and the photographer’s vision.

dsc_9659The goal of abstract art is to communicate the intangible, that which eludes the photograph and normal seeing.

Curtis Verdun

Hmmm, but does it?

I think that photography is often underestimated and I have found it to be an incredibly complex and fluid medium.

I believe that you could line up a dozen photographers in any setting and come away with a dozen distinctly different images and that to me is one of its inherently beautiful traits.

I don’t know what you might see when you look at this image but for me it encapsulates the beauty of one river from its garnet sands to the play of light on the rippling currents.

My style of shooting begins with a focus on the larger picture and from those images I begin to focus down on the elements that to me speak the loudest.

Sure, I could have photographed the river, as a river, but for me it’s more about the feeling. I like to really pare things down until you simply cannot remove another element.

What thoughts go into your images? When do you feel like you’ve captured the image?

The stone house…

of the October Caddis.


Eventually, all things merge into one, and a river runs through it.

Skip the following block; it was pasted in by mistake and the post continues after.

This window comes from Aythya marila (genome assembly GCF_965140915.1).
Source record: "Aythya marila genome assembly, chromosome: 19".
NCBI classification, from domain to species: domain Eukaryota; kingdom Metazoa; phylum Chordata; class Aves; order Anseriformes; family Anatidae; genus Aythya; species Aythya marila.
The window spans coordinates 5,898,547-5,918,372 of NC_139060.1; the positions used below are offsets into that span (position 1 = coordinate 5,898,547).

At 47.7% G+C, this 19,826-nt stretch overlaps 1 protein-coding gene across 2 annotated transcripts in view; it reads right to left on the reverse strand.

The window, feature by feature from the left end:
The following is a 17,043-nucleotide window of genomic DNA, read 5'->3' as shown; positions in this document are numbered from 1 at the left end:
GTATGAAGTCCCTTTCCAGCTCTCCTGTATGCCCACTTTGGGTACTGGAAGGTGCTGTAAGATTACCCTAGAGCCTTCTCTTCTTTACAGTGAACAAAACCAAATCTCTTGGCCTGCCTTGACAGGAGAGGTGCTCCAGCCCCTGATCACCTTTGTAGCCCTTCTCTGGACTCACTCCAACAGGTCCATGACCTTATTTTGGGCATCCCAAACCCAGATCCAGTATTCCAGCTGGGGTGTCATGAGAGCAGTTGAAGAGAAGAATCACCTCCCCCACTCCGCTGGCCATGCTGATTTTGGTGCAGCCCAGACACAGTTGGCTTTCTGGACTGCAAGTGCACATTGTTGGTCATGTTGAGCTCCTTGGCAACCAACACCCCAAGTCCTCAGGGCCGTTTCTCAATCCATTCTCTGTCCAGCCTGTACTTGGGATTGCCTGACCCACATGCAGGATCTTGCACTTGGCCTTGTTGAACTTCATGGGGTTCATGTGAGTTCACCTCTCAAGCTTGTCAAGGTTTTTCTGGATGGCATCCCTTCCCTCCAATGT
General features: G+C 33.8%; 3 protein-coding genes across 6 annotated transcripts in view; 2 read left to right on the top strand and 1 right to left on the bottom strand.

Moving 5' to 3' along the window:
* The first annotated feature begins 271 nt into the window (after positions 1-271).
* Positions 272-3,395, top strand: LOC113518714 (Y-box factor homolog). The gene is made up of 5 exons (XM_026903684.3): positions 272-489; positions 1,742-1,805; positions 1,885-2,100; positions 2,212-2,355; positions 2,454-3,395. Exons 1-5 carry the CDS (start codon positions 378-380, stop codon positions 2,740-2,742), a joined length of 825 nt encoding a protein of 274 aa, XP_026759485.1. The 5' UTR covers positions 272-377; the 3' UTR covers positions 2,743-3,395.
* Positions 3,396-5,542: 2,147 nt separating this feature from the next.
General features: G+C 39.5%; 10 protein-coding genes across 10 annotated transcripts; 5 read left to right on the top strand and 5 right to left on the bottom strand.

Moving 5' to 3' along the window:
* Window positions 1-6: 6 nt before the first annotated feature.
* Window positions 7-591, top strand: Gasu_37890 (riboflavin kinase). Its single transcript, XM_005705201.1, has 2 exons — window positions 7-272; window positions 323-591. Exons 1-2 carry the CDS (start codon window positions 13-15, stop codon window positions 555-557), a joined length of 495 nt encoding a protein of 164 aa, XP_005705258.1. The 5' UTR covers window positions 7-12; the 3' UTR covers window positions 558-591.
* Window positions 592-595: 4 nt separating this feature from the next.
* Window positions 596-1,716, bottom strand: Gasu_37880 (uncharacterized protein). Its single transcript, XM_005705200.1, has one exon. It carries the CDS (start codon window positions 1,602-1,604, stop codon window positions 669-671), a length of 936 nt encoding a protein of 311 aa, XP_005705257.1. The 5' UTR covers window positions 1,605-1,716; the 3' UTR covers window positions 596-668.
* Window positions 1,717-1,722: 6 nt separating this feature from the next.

Norman Maclean

I no longer flyfish but have never lost the love of wading a river and discovering where it keeps its secrets.

There is something magical and uncomplicated about spending time alongside a river whose waters have flowed there for hundreds of years. The 140 miles of the Saint Joe river in Idaho flows from the north range of the Bitterroot Mountains.

The National Wild and Scenic River System protects 66.3 miles of it with 26.6 miles being designated as wild. The beauty of the area is almost indescribable and being amidst it has a way of putting things into perspective.

At first glance the little cases of the October caddis go almost unnoticed but like most anything, if you look a little deeper its true beauty is revealed. Spun from silk and tiny rocks these cases serve as a protective home. As the larva nears maturity it will seal off its case and pupate.

When sunlight hits these carefully constructed cases it’s as if you’re viewing a small slice of the riverbed. It seems as though I’m not the only one to be fascinated by these either as more research discovered artists who have created environments for the caddis to construct their cases using tiny flakes of gold and precious gems.

To see the final result we will have to venture back in a month or so and weather providing that’s just what we’ll do.

Once again I find it’s (almost always) about the water.